8. There are quite a few rematches next week to watch out for:

A second round of Shanghai vs. Valiant takes place on Thursday. The Dragons have a backloaded schedule, and their first week with two matches is a tricky one, with both LA teams on tap. The Valiant have looked more coordinated in the two matches following their 3-1 loss to the Dragons in Week 1, but they also face the Titans next week. Tough schedule for a team that’s slowly regaining confidence.

On Friday, London and New York will go at it again. London has run hot and cold, and they definitely weren’t prepared for the NYXL’s Sombra strategies in Week 1, getting swept 4-0. Spitfire flex tank Jun-Ho “Fury” Kim told me that match definitely affected his team’s understanding of the meta:

“Because we met Sombra [against] NYXL, we practice on [3-3] and to counter Sombra, we play Ana,” he said. “When we practice nowadays, we play with Ana more and get [better] results. Also, we know Sombra is good. Maybe next week we will play Sombra.”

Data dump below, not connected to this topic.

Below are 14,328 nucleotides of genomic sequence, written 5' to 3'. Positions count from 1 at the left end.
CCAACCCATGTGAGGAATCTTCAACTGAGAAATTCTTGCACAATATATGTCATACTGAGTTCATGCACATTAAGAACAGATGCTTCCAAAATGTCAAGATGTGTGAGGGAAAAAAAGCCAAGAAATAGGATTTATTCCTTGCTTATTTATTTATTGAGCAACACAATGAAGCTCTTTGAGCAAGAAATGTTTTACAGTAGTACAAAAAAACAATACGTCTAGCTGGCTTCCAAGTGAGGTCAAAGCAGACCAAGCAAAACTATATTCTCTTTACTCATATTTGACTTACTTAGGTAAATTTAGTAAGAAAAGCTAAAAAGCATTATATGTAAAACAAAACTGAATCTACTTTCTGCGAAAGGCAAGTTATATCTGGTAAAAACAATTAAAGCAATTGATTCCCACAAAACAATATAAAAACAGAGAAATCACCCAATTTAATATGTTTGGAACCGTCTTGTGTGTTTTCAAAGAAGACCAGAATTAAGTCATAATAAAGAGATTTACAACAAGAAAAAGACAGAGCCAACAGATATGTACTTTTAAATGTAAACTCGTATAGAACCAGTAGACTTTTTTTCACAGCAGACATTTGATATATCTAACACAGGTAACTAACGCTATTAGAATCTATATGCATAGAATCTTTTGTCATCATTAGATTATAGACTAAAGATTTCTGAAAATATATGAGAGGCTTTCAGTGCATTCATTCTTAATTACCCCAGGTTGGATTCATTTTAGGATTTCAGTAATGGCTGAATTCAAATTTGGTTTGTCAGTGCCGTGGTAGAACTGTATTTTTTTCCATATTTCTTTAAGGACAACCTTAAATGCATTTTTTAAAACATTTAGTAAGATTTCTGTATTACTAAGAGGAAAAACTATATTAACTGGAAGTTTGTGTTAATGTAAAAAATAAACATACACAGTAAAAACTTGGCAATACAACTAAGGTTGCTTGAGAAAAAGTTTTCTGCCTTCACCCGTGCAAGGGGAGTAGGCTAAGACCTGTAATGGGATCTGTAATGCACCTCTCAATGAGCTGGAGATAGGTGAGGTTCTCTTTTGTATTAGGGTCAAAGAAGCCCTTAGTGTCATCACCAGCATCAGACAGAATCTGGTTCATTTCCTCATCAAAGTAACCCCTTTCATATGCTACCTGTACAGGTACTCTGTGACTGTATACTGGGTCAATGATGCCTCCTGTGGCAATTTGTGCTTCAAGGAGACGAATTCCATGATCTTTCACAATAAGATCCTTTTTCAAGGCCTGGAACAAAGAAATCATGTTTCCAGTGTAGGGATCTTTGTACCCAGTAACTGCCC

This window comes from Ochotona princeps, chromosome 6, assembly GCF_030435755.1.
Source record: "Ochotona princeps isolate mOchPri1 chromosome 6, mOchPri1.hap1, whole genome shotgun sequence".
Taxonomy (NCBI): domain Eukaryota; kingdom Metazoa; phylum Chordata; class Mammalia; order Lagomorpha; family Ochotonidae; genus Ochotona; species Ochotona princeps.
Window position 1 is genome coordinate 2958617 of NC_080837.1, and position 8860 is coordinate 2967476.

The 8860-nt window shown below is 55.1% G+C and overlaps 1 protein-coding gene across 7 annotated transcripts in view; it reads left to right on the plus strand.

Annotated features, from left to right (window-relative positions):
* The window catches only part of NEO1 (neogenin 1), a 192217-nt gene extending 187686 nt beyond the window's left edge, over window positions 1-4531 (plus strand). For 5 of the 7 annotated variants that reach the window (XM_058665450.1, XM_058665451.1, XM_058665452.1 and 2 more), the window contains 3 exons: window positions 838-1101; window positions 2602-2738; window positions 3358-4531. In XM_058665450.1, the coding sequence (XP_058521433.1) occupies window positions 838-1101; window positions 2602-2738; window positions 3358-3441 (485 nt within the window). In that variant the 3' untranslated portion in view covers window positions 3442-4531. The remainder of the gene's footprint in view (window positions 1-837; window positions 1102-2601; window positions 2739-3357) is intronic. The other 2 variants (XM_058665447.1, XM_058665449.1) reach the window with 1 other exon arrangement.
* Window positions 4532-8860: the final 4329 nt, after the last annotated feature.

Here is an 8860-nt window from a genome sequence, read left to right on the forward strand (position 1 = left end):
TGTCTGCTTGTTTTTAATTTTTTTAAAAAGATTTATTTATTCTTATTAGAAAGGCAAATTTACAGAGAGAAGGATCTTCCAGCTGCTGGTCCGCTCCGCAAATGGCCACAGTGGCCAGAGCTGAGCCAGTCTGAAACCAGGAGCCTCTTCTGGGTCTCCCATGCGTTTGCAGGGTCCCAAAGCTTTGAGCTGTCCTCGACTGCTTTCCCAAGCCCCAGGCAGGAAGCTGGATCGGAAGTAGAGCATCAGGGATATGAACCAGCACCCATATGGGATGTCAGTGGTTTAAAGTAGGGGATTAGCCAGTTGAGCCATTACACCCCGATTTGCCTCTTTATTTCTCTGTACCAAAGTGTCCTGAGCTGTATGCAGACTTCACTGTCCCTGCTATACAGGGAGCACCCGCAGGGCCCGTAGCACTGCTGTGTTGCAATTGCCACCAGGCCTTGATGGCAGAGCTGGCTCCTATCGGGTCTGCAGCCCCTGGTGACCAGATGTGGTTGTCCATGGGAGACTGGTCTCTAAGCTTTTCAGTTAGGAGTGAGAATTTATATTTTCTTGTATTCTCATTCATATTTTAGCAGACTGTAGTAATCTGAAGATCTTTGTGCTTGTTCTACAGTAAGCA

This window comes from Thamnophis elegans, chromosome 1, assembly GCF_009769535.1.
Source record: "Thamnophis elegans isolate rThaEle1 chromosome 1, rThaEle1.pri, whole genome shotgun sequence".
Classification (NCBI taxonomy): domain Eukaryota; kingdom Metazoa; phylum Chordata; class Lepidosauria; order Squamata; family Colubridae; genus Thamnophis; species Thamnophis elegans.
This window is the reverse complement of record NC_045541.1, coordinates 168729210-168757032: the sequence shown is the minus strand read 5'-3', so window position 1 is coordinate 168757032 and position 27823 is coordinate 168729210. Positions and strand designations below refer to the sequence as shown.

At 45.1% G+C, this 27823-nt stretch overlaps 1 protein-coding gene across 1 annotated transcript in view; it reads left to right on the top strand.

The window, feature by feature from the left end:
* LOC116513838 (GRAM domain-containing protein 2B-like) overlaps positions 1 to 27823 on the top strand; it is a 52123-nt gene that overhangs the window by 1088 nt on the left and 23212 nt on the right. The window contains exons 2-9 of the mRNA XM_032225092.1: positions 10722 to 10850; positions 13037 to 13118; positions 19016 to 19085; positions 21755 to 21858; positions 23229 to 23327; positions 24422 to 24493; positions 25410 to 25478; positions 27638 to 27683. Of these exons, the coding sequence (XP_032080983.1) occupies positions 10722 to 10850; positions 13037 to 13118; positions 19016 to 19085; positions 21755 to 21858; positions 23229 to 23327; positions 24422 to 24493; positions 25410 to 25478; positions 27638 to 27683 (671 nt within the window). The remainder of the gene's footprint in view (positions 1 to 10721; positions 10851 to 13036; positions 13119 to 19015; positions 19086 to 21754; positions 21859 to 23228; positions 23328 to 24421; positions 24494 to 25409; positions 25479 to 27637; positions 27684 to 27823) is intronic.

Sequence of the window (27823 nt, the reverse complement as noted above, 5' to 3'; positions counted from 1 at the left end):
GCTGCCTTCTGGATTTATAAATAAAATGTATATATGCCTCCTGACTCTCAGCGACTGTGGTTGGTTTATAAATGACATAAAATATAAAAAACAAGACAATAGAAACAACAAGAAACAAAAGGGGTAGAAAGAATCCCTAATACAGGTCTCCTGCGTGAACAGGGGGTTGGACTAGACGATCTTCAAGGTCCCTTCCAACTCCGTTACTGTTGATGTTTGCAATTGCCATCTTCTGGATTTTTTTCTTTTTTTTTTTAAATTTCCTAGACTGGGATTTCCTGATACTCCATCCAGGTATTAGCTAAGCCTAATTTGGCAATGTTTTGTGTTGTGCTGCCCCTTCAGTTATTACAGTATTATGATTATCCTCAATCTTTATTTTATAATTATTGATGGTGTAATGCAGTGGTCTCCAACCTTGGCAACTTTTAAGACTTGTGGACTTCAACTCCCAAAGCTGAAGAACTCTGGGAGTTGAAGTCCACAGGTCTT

Here’s hoping for a more even matchup this time around.

Lastly, there’s Hunters vs. Fuel (our Match of the Week) and Uprising vs. Eternal, both on Sunday. With all four of these teams either in the seventh- through twelfth-seed range, or within a couple of wins of getting there, the stakes can’t be undersold.

9. By the way, Fury’s entire quote above was delivered in English. More and more Korean players are now able to conduct entire interviews in English, and a lot of them are eager to do so—to show off their skills and practice outside of their comfort zone. Jae-Hui “Gesture” Hong came into the room as we were wrapping up with Fury, and I said jokingly, “Next time it’s your turn to do it in English!”

He flashed a thumbs-up. “Of course!”

10. If you missed this feature on insider Mica Burton introducing her father, LeVar Burton, to Overwatch and discussing their close-knit relationship, it’s never too late to get the Father’s Day warm fuzzies.

Stage 3 continues on Thursday, June 20, at 4 p.m. PDT, when the Shock (13-4) take on the Uprising (7-11). Watch all 2019 season matches live and on demand on overwatchleague.com, the Overwatch League app, our Twitch channel, MLG.com, and the MLG app.